The relationship between the army and civilians is based on trust. No penalty in the world could force parents to send their children to the army if they didn’t believe that the Israel Defense Forces has any other goal but protecting our security. But this trust has eroded.
According to the Israel Democracy Institute, since the beginning of the year, public trust in the IDF has fallen to its lowest in 13 years. The army spokesman has earned this mistrust honestly. A long list of lies trails him. Why should we believe him now?
I don’t believe the government, the army or the fawning pundits in the studios. When they bombard Gaza to “prevent escalation” and when they kill to “achieve calm,” I feel like they’re making a laughingstock out of me. After all, we’ve already seen this movie.
Again, the “destruction of the terror infrastructure”? Again, children killing themselves and the houses exploding of their own free will? Why were people killed in Gaza? Ah, the answer is complicated, we can’t tell you everything, trust us. Wasn’t it a sweet operation? We’ve already come to terms with the fact that the IDF takes part in the elections.
We already don’t ask why, even two months before the election. Who should we ask? We sigh, we count, we are the less important element. The one who strikes the terrorist in Jenin knows that in Ashkelon they’ll pay the price. Does he care?
The soldiers are pieces in a political game. The army obeys the government, and that’s the way it should be. Does the government want to kill? The army will show it how. Lapid wants maturity in battle? He got it. The IDF will go along even if it knows it’s no more than a pawn in the contest of who is bigger. Everybody takes part; look at the social media posts: He taught Bibi a thing or two! Lapid also knows how to kill!
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The public is more nationalist and more religious and so are the army officers. The impact of the rabbis on the army is growing. The rabbis have a political agenda, and it is to prevent a Palestinian state in Gaza and the West Bank. All governments since Rabin have served this agenda, and so did Operation Breaking Dawn, so do our children.
So why should we stand around with our hands in our pockets and continue to send them to the army? Out of habit, out of bogus patriotism, because our children themselves want to kill. We have to trust the IDF, what choice do we have? To be responsible for their fate in a body we don’t trust?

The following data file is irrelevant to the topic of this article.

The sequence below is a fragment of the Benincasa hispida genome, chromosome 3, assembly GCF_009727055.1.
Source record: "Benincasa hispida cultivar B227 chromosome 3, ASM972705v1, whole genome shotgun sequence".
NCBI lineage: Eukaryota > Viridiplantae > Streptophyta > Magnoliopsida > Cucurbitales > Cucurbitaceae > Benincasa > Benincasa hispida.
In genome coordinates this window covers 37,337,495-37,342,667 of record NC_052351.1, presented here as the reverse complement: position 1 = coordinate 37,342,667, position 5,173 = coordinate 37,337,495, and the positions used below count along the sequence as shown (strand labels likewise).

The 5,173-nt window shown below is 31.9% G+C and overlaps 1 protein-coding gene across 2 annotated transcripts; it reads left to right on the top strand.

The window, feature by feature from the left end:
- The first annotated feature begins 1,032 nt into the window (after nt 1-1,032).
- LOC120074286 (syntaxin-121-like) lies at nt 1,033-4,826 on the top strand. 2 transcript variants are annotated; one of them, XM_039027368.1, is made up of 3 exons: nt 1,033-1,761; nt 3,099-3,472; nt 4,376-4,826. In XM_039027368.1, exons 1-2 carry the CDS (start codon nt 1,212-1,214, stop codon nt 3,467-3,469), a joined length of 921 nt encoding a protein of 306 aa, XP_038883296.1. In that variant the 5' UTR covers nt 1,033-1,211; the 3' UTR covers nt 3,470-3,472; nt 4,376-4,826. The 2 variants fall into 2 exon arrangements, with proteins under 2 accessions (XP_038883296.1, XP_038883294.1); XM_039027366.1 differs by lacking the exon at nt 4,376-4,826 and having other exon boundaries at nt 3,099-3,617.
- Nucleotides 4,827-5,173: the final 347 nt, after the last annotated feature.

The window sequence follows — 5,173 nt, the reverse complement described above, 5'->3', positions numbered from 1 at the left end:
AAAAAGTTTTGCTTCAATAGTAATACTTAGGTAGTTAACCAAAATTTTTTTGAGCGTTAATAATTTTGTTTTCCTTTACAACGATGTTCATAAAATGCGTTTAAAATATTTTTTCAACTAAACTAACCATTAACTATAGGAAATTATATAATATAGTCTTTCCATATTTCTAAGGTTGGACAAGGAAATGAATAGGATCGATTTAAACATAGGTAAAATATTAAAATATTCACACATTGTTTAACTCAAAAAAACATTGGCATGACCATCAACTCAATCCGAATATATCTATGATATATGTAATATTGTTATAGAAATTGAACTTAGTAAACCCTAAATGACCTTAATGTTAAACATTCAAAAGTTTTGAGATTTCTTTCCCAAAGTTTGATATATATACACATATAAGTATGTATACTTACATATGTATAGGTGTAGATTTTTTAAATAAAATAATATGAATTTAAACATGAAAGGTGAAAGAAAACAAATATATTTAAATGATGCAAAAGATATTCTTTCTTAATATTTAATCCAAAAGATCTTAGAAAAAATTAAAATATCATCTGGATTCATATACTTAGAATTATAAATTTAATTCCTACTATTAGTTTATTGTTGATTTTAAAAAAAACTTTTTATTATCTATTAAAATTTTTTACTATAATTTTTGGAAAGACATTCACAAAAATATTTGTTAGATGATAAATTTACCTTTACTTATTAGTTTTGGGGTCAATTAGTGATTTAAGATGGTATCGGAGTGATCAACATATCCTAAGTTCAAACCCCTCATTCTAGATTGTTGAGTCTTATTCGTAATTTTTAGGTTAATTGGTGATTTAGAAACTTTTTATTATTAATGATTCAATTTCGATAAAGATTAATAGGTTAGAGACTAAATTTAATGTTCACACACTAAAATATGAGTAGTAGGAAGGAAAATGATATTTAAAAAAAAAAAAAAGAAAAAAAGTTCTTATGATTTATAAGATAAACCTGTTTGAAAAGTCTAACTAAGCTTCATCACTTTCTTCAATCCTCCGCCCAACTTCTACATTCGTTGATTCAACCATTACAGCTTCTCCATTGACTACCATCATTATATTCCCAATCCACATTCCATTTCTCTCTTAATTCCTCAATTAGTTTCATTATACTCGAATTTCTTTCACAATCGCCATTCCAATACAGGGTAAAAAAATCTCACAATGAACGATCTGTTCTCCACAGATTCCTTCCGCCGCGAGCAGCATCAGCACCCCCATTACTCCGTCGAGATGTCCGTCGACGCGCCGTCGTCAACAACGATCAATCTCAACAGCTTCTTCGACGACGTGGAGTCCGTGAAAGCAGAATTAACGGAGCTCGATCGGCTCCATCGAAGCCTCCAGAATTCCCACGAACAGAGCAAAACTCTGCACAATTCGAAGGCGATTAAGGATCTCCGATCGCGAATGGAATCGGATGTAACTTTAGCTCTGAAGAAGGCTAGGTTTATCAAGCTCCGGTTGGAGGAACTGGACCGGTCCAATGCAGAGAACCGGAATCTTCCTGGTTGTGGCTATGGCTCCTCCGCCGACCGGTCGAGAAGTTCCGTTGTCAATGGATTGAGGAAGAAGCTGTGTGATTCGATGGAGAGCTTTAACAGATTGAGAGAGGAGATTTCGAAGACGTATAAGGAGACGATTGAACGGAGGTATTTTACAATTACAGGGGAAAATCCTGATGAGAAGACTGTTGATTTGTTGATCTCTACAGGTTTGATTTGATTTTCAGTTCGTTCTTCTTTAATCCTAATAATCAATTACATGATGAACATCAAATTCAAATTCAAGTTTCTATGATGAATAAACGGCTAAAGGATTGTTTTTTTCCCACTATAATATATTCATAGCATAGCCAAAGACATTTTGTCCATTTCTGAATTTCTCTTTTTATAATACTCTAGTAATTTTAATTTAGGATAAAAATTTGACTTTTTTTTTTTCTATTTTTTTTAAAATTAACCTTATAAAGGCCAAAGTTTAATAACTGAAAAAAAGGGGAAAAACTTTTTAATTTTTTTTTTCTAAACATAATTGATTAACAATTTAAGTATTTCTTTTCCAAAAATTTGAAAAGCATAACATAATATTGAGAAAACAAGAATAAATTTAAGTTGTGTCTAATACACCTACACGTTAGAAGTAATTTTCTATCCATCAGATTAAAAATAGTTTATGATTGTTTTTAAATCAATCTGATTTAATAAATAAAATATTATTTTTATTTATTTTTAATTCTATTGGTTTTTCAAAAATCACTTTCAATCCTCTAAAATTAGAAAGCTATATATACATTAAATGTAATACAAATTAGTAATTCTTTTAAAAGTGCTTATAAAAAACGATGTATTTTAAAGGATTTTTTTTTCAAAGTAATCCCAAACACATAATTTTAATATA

The IDF is the neighborhood bully. It provides the neighborhood with protection in exchange for services. Us and Hamas aren’t friends. The relationship is correct; the roles are clear: It won’t let Palestinian Authority President Mahmoud Abbas control the Gaza Strip, and we’ll give it killing services in exchange. Is Islamic Jihad bothering you? Just say so. Consider it toast. Yesterday Hamas was against us, today it’s with us. Yesterday an enemy, today a friend.
But Hamas didn’t bring us to Gaza. The fear of the violence of opposition leader Benjamin Netanyahu’s supporters is what sent us there. What, we’re afraid of the clown Amsalem, the blithering Regev? Yes. A denied and repressed fear, but a pervasive one. These are not just threats. Because it’s not just them, it’s the street that supports the demolition of the Supreme Court, the media and the left; it’s the street that wants to line them up against the wall, it’s the street that dictates the conditions of the next government.
We’re afraid of it, and we want it to like us. And there’s no greater gift to it than bombardment. Bombardments are the ultimate confirmation of love of the land, they are the proof of the humiliating surrender of the bleeding hearts to fear and despair. Look, they say, we’re doing, we’re not just talking. Bibi, back us up!
The war turns us into infantile cheerleaders for whoever does what they did before him and will do after him: They’ll kill children and women just so they can come out like men. Nobody has the courage to stand up and say: “Everyone is wrong.” In June 1982, Yossi Sarid had the courage to stand up against the war in Lebanon. Before, the generals Mati Peled and Meir Pa’il stood up. Today, no one stands up.
Just before the Gaza operation started, Eli Aminov died. In September 1967, Aminov signed a declaration that was worded with chilling precision: “Occupation leads to foreign rule/Foreign rule leads to resistance/Resistance leads to oppression/Oppression leads to terror and anti-terror/Terror’s victims are usually innocent.” But allow me to update: Terror and anti-terror bring disintegration. First the good will leave, and those who are left will slaughter each other.